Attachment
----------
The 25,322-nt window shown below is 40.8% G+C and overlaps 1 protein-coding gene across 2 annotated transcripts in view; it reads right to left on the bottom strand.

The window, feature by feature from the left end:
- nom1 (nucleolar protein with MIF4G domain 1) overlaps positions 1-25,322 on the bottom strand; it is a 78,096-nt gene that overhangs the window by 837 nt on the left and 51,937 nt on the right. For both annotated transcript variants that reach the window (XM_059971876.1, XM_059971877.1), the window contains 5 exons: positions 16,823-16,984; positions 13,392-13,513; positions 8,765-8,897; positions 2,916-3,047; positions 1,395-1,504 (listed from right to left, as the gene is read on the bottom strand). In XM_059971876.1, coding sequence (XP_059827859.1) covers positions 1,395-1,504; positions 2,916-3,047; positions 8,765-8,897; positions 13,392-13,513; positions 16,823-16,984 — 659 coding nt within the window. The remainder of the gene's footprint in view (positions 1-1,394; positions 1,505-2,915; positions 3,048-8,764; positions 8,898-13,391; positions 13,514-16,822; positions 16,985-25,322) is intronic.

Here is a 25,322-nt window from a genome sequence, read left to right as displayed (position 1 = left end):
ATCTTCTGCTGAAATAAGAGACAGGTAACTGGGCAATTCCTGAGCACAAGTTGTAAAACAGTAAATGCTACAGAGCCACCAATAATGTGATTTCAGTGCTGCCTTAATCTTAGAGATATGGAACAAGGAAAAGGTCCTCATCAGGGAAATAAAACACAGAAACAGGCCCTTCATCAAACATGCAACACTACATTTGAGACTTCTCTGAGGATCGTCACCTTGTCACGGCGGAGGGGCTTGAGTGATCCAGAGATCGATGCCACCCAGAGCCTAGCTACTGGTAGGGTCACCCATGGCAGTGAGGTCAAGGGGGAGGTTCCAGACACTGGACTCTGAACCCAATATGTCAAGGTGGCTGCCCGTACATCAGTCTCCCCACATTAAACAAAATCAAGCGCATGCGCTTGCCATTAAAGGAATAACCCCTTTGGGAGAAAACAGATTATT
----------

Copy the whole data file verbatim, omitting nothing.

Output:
The 25,322-nt window shown below is 40.8% G+C and overlaps 1 protein-coding gene across 2 annotated transcripts in view; it reads right to left on the bottom strand.

The window, feature by feature from the left end:
- nom1 (nucleolar protein with MIF4G domain 1) overlaps positions 1-25,322 on the bottom strand; it is a 78,096-nt gene that overhangs the window by 837 nt on the left and 51,937 nt on the right. For both annotated transcript variants that reach the window (XM_059971876.1, XM_059971877.1), the window contains 5 exons: positions 16,823-16,984; positions 13,392-13,513; positions 8,765-8,897; positions 2,916-3,047; positions 1,395-1,504 (listed from right to left, as the gene is read on the bottom strand). In XM_059971876.1, coding sequence (XP_059827859.1) covers positions 1,395-1,504; positions 2,916-3,047; positions 8,765-8,897; positions 13,392-13,513; positions 16,823-16,984 — 659 coding nt within the window. The remainder of the gene's footprint in view (positions 1-1,394; positions 1,505-2,915; positions 3,048-8,764; positions 8,898-13,391; positions 13,514-16,822; positions 16,985-25,322) is intronic.

Here is a 25,322-nt window from a genome sequence, read left to right as displayed (position 1 = left end):
ATCTTCTGCTGAAATAAGAGACAGGTAACTGGGCAATTCCTGAGCACAAGTTGTAAAACAGTAAATGCTACAGAGCCACCAATAATGTGATTTCAGTGCTGCCTTAATCTTAGAGATATGGAACAAGGAAAAGGTCCTCATCAGGGAAATAAAACACAGAAACAGGCCCTTCATCAAACATGCAACACTACATTTGAGACTTCTCTGAGGATCGTCACCTTGTCACGGCGGAGGGGCTTGAGTGATCCAGAGATCGATGCCACCCAGAGCCTAGCTACTGGTAGGGTCACCCATGGCAGTGAGGTCAAGGGGGAGGTTCCAGACACTGGACTCTGAACCCAATATGTCAAGGTGGCTGCCCGTACATCAGTCTCCCCACATTAAACAAAATCAAGCGCATGCGCTTGCCATTAAAGGAATAACCCCTTTGGGAGAAAACAGATTATT